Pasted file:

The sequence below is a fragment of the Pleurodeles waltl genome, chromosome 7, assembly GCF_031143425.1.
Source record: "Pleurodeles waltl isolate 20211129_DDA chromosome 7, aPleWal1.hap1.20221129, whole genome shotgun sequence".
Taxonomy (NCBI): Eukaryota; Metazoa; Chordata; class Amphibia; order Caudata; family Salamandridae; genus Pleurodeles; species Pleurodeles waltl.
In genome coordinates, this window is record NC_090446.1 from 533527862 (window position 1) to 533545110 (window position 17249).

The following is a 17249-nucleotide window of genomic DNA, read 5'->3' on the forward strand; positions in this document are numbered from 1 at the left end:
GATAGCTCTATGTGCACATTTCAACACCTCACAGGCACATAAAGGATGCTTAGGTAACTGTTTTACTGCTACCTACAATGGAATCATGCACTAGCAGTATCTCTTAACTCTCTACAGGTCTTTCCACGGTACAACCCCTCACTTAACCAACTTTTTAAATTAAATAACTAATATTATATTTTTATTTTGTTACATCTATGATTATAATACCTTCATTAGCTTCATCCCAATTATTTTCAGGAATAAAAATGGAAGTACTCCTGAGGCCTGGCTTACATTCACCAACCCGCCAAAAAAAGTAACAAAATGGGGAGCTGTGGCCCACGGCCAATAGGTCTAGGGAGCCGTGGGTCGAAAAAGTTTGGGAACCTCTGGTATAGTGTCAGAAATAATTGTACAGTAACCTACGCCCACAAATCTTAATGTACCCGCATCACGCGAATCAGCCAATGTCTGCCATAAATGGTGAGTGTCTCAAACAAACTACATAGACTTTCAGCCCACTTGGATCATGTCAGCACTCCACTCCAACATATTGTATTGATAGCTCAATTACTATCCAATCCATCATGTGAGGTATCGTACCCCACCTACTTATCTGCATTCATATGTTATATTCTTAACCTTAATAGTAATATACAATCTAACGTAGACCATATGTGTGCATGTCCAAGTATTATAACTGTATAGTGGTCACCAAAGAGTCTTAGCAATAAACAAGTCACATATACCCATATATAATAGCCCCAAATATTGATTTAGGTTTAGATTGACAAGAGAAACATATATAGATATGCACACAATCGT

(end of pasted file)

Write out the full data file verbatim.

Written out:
The sequence below is a fragment of the Pleurodeles waltl genome, chromosome 7, assembly GCF_031143425.1.
Source record: "Pleurodeles waltl isolate 20211129_DDA chromosome 7, aPleWal1.hap1.20221129, whole genome shotgun sequence".
Taxonomy (NCBI): Eukaryota; Metazoa; Chordata; class Amphibia; order Caudata; family Salamandridae; genus Pleurodeles; species Pleurodeles waltl.
In genome coordinates, this window is record NC_090446.1 from 533527862 (window position 1) to 533545110 (window position 17249).

The following is a 17249-nucleotide window of genomic DNA, read 5'->3' on the forward strand; positions in this document are numbered from 1 at the left end:
GATAGCTCTATGTGCACATTTCAACACCTCACAGGCACATAAAGGATGCTTAGGTAACTGTTTTACTGCTACCTACAATGGAATCATGCACTAGCAGTATCTCTTAACTCTCTACAGGTCTTTCCACGGTACAACCCCTCACTTAACCAACTTTTTAAATTAAATAACTAATATTATATTTTTATTTTGTTACATCTATGATTATAATACCTTCATTAGCTTCATCCCAATTATTTTCAGGAATAAAAATGGAAGTACTCCTGAGGCCTGGCTTACATTCACCAACCCGCCAAAAAAAGTAACAAAATGGGGAGCTGTGGCCCACGGCCAATAGGTCTAGGGAGCCGTGGGTCGAAAAAGTTTGGGAACCTCTGGTATAGTGTCAGAAATAATTGTACAGTAACCTACGCCCACAAATCTTAATGTACCCGCATCACGCGAATCAGCCAATGTCTGCCATAAATGGTGAGTGTCTCAAACAAACTACATAGACTTTCAGCCCACTTGGATCATGTCAGCACTCCACTCCAACATATTGTATTGATAGCTCAATTACTATCCAATCCATCATGTGAGGTATCGTACCCCACCTACTTATCTGCATTCATATGTTATATTCTTAACCTTAATAGTAATATACAATCTAACGTAGACCATATGTGTGCATGTCCAAGTATTATAACTGTATAGTGGTCACCAAAGAGTCTTAGCAATAAACAAGTCACATATACCCATATATAATAGCCCCAAATATTGATTTAGGTTTAGATTGACAAGAGAAACATATATAGATATGCACACAATCGT